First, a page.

In a battle to succeed Orange Mayor Mims Hackett, mayoral candidate Donald Page formally introduced his three council running mates at a reception in Verona last night.
"My friends – it is time for ‘A New Beginning,’" Page, an at-large councilman, told an audience at the Richfield Regency. "It is time to put an end to politics as usual. It is time to put an end to a city government that only works for special interests and political friends. It is time to do something about property taxes. It is time do something about crime."
The candidate, a delegate for Sen. Barack Obama who last November announced his intentions to run for mayor, last night welcomed Rayfield Morton, Antoine "Tony" Desormes and Andrea Elliot as his running mates.
According to a release issued by the Page campaign, business owner and community activist Desormes has lived in Orange for more than 40 years and is a well-know member of the Haitian community.
"Mr. Desormes is going to be an invaluable member of my team," Page said. "One of my goals as Mayor is to work closely with the business community and I have already reached out to our many business owners. Tony is a respected businessman and he has helped me on many local issues, not just in the business community and Haitian community, but issues that affect everyone in Orange. He is ready to be an excellent Councilman."
"I am excited to be a part of the Page Team that will bring a new beginning for the City of Orange," said Desormes. "As a business owner, I share the beliefs of our next mayor Donald Page and his vision for the City of Orange. I look forward to the campaign and serving the people of Orange."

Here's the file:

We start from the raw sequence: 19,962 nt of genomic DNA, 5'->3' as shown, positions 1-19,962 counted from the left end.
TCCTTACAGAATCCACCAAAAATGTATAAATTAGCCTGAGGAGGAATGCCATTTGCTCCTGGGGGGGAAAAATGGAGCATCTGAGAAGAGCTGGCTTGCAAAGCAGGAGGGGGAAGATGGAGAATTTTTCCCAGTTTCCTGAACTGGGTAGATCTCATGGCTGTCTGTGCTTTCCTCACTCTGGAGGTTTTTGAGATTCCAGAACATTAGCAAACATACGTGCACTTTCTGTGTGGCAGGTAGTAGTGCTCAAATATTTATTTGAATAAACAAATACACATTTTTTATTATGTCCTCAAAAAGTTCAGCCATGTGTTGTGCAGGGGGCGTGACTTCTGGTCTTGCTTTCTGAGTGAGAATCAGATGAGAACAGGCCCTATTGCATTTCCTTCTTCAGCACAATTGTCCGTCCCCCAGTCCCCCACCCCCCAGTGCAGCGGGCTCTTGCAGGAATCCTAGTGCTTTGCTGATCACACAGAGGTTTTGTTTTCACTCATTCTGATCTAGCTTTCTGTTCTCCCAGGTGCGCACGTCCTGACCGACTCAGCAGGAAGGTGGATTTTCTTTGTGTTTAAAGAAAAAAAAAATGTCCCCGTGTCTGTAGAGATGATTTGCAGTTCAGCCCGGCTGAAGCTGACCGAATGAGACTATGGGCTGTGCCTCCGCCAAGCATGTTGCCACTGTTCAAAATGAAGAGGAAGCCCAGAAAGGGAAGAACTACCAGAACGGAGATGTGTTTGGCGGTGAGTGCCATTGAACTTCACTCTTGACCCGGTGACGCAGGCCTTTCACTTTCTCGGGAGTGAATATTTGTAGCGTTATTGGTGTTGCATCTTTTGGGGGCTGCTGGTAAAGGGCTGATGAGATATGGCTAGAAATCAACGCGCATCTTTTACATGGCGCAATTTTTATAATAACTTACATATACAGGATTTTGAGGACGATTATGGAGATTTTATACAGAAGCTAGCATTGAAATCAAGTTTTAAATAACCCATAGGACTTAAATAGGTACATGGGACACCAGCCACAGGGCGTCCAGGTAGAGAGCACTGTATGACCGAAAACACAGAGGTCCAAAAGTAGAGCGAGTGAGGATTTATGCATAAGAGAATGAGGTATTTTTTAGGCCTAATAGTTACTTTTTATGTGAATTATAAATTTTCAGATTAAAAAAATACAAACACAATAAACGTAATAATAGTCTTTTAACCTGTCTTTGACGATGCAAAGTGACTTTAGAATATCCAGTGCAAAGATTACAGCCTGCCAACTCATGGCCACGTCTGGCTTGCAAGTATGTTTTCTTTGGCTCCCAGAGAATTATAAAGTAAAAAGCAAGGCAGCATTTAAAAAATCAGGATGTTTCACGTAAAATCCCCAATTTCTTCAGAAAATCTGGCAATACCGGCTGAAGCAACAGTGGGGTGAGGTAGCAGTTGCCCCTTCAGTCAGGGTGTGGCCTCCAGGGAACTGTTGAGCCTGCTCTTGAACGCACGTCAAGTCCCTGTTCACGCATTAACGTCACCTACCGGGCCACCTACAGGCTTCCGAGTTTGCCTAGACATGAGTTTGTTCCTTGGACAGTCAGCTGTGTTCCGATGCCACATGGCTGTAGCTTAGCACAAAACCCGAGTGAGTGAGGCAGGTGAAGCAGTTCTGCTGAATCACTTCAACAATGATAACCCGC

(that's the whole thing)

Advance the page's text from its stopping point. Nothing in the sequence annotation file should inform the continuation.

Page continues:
Page also introduced Morton, a lifelong resident of Orange, vice-chairman of the Orange Zoning Board and member of the Citizens’ Budget Advisory Committee in Orange.
"Mr. Morton does some very impressive work with the young residents of Orange," Page said. "He works to develop their talents in the performing arts with a program located at Orange High School. In order to qualify for his program, however, the children must attend class, keep up their grades and stay out of trouble. He does some very remarkable work with our kids and I am delighted to have him on my ticket."
"I was happy that Donald asked me to be a part of his team," Morton said. " One of my goals is to create a new Friendship House in Orange to give our children a positive place to go to after school for productive activities. I know Donald Page is committed to the youth of Orange and he will bring a new beginning to this city. I look forward to working with him on behalf of all the citizens of Orange."
The third council candidate, longtime Orange resident Elliot, is an auditor with the state Department of Treasury. She was also a member of the Citizens Budget Advisory Committee in Orange.
"In working with Andrea on the Citizens Budget Committee, I was impressed by her diligence, dedication and insight into the fiscal issues facing our community which led me at ask her to join our team and bring her expertise to the City of Orange as a member of the Orange City Council," Page said.
"I deem it a privilege to be a part of such a remarkable team," Elliot said. "I am compassionate about the City of Orange and it is a place with so much history and diversity and I stand behind our mayoral candidate Donald Page when he says that it is time for a new beginning. Orange needs fixing and we are here to take on that task."
The filing deadline to run for office in Orange's May 13 elections is March 20. Hackett has not said publicly he plans to run, but he's facing public corruption charges and is scheduled to stand trial in the spring.
In addition to Page, those who have picked up petitions at City Hall to run for mayor include two Hackett allies on the council, Council President Lisa Perkins and Councilwoman Tency Eason; and West Orange Police Officer Eldridge Hawkins, Jr.